All weather tires are a median, a balance between various designs that allow usage no matter what the weather is. It is the jack-of-all-trades of tires, able to handle most conditions from dry to wet to snow. Due to these inherent design compromises, specialized tires will perform better than all-weather tires in specific conditions. For example, winter tires will inevitably have better grip and traction than an all season option.
Here are a few all-season tires for you consider.
Bridgestone Dueler H/L Alenza:
These Bridgestone tires feature their UNI-T technology, which improves their comfort and traction ratings. It uses dual layer treads to combat rubber hardening, which traditionally occurs after extensive usage. This makes these tires useful on wet roads even late in their lifetimes. It has large shoulder blocks which help improves their performance on the highways. Depending on the size of the tire you want, it may cost anything from a hundred and ten dollars to two hundred and seventy dollars.
In addition to performing its stated all season duties admirably, it also handles light snow better than most all-season tires. Many generally consider them better than Michelin MXV4s.
General Grabber HTS:
These all-season tires can handle around two thousand pounds and each weighs around thirty-three pounds. They’re certified for speeds up to a hundred and twenty miles per hour and they come with a Treadlife Warranty of sixty thousand miles. They cost around a hundred dollars each and considering their performance levels, that makes them a real steal.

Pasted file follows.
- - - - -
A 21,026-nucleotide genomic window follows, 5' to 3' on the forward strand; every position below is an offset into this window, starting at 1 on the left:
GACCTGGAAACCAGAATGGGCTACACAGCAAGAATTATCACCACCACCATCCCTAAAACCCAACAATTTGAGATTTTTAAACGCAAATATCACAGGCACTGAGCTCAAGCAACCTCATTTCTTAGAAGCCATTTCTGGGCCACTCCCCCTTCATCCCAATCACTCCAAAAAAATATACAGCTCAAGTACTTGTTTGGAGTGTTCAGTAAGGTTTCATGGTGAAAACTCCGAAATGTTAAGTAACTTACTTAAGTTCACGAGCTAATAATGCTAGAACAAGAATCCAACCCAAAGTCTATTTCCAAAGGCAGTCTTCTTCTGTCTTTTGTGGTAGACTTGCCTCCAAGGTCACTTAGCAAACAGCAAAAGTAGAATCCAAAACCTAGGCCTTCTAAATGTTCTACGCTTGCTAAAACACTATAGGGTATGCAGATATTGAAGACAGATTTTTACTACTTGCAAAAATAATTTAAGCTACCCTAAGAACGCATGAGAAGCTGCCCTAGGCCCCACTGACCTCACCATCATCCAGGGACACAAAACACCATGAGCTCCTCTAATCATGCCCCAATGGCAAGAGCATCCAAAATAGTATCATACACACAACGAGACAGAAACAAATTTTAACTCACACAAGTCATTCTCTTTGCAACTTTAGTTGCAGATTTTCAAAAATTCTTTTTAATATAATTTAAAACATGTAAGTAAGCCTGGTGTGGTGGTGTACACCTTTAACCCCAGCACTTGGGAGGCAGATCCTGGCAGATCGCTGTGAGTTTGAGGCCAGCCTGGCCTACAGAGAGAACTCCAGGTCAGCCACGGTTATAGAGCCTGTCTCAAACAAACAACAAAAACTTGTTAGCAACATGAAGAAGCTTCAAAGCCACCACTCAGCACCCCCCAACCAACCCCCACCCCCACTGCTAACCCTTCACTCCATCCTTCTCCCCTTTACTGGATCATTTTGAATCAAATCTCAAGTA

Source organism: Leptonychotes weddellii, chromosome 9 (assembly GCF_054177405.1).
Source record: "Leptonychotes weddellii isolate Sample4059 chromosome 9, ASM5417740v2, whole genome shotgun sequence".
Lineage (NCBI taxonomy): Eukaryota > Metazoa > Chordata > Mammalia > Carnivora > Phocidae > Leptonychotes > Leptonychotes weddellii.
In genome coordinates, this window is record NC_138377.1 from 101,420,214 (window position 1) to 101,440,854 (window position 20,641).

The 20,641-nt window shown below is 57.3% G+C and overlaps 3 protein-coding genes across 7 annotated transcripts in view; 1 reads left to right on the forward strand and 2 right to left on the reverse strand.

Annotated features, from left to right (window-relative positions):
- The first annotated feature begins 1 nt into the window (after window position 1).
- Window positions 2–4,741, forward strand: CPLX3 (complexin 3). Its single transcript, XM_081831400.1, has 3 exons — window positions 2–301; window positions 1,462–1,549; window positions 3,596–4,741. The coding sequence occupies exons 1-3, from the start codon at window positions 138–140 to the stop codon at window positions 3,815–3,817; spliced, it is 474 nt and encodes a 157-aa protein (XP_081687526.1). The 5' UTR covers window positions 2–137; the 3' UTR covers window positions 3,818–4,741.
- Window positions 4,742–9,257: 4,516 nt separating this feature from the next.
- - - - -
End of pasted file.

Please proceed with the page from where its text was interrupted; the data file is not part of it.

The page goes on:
Continental CrossContact LX:
The Cross Contact LX from Continental Tire uses a Tri-Net silica compound on its treads to improve its performance on both wet and dry roads and pavement. To improve steering response and the comfort of its users it has a notched shoulder. It can cost anything from a hundred dollars to two hundred and nineteen dollars. It comes with a sixty-five thousand mile Treadlife Warranty.
Many of its users agree that while it is useable on deep snow and ice that it is not recommended. However, its stability while taking corners on dry roads and its general traction on wet roads remains admirable. You’re getting exactly what you expect from these tires, although many have reported that they tend to wear out fairly quickly, usually at the twenty-five thousand mile mark.
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